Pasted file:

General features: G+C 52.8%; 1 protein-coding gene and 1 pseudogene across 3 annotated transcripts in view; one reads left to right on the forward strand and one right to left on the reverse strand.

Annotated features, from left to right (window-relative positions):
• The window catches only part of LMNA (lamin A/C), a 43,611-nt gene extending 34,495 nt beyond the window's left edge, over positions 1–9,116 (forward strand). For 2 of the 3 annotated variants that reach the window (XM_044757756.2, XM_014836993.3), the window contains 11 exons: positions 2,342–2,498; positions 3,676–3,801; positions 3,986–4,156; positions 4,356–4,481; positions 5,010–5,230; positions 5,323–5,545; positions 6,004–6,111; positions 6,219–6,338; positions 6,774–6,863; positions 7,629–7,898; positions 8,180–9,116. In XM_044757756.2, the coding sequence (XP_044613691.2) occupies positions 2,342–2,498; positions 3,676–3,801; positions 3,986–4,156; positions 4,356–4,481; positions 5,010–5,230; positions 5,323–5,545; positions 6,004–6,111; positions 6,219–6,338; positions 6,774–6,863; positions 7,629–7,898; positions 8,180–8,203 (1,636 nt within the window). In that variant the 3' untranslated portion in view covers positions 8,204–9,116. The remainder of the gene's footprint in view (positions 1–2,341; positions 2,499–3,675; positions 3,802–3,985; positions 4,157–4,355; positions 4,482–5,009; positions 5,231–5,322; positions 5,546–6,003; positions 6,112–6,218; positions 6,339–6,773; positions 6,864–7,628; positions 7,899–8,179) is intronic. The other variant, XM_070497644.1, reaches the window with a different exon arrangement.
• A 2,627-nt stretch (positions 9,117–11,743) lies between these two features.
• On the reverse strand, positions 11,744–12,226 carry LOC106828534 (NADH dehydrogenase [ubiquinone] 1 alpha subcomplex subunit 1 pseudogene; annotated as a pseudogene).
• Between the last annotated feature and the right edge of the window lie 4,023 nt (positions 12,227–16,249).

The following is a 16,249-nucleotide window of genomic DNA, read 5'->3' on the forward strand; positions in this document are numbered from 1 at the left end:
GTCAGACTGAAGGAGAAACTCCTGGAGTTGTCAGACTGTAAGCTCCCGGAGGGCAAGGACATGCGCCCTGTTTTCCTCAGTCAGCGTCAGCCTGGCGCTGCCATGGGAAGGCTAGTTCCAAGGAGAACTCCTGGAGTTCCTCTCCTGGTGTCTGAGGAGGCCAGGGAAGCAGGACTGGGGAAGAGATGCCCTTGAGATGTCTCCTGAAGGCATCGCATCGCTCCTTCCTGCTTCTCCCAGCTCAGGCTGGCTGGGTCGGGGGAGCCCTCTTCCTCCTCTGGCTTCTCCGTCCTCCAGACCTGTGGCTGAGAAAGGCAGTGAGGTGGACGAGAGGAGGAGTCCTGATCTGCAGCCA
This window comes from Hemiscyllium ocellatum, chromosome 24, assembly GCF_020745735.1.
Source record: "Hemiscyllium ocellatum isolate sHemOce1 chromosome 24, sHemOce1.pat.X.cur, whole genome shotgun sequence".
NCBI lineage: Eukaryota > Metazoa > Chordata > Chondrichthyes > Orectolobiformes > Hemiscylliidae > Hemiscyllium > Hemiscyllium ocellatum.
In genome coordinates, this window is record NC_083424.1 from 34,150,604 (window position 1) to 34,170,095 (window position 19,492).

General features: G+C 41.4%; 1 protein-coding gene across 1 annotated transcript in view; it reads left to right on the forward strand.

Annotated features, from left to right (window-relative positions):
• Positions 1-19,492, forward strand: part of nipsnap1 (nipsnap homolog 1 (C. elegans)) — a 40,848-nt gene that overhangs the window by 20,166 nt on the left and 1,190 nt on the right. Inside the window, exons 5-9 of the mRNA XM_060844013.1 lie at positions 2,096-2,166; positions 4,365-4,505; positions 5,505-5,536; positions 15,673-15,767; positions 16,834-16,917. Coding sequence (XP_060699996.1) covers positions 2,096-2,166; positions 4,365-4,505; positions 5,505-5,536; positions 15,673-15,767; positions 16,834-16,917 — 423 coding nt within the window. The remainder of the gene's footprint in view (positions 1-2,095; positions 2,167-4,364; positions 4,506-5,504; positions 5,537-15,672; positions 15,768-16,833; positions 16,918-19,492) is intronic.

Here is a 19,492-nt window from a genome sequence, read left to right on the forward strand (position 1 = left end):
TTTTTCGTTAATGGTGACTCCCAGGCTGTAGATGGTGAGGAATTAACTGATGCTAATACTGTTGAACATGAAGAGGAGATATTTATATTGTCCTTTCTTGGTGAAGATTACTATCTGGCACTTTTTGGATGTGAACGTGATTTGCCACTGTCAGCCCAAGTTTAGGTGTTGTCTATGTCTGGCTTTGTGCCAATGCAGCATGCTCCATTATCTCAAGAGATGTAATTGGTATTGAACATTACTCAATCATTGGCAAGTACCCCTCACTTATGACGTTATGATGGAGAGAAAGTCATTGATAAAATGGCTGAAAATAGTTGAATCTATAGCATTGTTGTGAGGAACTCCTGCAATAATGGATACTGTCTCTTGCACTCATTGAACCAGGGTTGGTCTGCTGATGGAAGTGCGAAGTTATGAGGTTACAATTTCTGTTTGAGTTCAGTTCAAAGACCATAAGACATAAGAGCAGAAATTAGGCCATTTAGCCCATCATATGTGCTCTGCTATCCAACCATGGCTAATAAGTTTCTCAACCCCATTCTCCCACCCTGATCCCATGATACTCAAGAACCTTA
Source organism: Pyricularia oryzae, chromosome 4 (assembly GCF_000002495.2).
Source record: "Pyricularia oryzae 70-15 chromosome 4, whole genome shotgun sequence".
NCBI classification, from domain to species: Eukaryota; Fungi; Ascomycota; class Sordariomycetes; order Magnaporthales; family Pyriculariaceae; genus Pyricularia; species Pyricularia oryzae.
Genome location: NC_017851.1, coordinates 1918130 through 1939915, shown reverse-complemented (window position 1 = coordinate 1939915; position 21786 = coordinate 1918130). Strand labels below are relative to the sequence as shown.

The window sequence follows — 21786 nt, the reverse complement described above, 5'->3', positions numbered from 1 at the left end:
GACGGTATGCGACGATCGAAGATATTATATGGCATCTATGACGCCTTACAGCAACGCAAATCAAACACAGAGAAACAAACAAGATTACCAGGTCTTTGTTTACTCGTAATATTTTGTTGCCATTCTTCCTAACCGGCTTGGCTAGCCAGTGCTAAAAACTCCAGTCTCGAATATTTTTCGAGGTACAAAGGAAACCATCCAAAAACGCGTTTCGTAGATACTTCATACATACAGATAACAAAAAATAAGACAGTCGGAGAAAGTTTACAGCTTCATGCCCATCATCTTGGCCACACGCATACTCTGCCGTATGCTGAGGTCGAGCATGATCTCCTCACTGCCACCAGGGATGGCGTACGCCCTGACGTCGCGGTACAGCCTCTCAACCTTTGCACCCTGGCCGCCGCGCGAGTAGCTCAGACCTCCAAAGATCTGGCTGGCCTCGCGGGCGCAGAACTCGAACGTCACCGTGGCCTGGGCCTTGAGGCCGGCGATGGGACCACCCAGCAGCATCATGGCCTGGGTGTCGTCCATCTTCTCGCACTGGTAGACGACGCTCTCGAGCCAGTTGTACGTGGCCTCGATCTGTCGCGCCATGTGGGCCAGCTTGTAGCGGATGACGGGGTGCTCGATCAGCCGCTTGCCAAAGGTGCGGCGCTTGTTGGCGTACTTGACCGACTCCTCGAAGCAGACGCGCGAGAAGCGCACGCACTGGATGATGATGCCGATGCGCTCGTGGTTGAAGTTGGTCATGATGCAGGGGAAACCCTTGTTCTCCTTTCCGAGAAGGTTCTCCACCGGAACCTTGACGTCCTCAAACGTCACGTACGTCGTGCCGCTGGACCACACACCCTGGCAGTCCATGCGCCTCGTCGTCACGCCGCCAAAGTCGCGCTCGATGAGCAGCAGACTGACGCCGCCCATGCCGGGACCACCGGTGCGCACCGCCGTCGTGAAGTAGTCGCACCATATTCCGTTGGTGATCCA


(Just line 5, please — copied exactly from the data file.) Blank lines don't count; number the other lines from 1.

• On the reverse strand, positions 11,744–12,226 carry LOC106828534 (NADH dehydrogenase [ubiquinone] 1 alpha subcomplex subunit 1 pseudogene; annotated as a pseudogene).